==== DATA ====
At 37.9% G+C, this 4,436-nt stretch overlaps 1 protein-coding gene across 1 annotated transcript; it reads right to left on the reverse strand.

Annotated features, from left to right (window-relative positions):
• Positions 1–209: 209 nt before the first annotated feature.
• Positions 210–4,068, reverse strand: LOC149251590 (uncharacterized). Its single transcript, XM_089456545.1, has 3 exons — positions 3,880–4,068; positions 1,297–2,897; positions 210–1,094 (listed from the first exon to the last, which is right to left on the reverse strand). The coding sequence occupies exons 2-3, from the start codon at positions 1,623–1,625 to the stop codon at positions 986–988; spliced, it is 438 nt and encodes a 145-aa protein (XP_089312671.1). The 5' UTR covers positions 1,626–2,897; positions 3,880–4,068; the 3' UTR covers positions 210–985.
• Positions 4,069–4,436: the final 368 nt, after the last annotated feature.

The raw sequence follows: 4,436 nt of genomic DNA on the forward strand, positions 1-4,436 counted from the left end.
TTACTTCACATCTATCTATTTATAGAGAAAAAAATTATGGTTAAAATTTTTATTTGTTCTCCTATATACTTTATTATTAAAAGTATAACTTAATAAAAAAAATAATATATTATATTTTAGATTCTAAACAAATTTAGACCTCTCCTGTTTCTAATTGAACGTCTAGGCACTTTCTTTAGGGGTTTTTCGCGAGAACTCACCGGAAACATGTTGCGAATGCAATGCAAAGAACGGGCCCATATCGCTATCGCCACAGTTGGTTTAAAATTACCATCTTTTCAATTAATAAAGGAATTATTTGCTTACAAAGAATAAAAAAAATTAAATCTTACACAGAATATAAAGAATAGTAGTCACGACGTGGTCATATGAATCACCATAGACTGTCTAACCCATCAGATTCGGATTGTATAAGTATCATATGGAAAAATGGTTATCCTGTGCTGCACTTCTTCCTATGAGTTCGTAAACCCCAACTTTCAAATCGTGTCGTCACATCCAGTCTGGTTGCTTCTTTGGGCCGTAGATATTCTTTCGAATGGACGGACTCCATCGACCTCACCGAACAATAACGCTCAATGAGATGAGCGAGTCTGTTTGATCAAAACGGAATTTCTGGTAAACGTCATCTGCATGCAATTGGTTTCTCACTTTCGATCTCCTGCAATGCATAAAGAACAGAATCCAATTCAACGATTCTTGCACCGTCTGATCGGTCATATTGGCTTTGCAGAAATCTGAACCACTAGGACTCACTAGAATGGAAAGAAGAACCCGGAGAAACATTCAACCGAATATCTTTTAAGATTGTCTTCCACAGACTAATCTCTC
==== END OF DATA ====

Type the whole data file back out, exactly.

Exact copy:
At 37.9% G+C, this 4,436-nt stretch overlaps 1 protein-coding gene across 1 annotated transcript; it reads right to left on the reverse strand.

Annotated features, from left to right (window-relative positions):
• Positions 1–209: 209 nt before the first annotated feature.
• Positions 210–4,068, reverse strand: LOC149251590 (uncharacterized). Its single transcript, XM_089456545.1, has 3 exons — positions 3,880–4,068; positions 1,297–2,897; positions 210–1,094 (listed from the first exon to the last, which is right to left on the reverse strand). The coding sequence occupies exons 2-3, from the start codon at positions 1,623–1,625 to the stop codon at positions 986–988; spliced, it is 438 nt and encodes a 145-aa protein (XP_089312671.1). The 5' UTR covers positions 1,626–2,897; positions 3,880–4,068; the 3' UTR covers positions 210–985.
• Positions 4,069–4,436: the final 368 nt, after the last annotated feature.

The raw sequence follows: 4,436 nt of genomic DNA on the forward strand, positions 1-4,436 counted from the left end.
TTACTTCACATCTATCTATTTATAGAGAAAAAAATTATGGTTAAAATTTTTATTTGTTCTCCTATATACTTTATTATTAAAAGTATAACTTAATAAAAAAAATAATATATTATATTTTAGATTCTAAACAAATTTAGACCTCTCCTGTTTCTAATTGAACGTCTAGGCACTTTCTTTAGGGGTTTTTCGCGAGAACTCACCGGAAACATGTTGCGAATGCAATGCAAAGAACGGGCCCATATCGCTATCGCCACAGTTGGTTTAAAATTACCATCTTTTCAATTAATAAAGGAATTATTTGCTTACAAAGAATAAAAAAAATTAAATCTTACACAGAATATAAAGAATAGTAGTCACGACGTGGTCATATGAATCACCATAGACTGTCTAACCCATCAGATTCGGATTGTATAAGTATCATATGGAAAAATGGTTATCCTGTGCTGCACTTCTTCCTATGAGTTCGTAAACCCCAACTTTCAAATCGTGTCGTCACATCCAGTCTGGTTGCTTCTTTGGGCCGTAGATATTCTTTCGAATGGACGGACTCCATCGACCTCACCGAACAATAACGCTCAATGAGATGAGCGAGTCTGTTTGATCAAAACGGAATTTCTGGTAAACGTCATCTGCATGCAATTGGTTTCTCACTTTCGATCTCCTGCAATGCATAAAGAACAGAATCCAATTCAACGATTCTTGCACCGTCTGATCGGTCATATTGGCTTTGCAGAAATCTGAACCACTAGGACTCACTAGAATGGAAAGAAGAACCCGGAGAAACATTCAACCGAATATCTTTTAAGATTGTCTTCCACAGACTAATCTCTC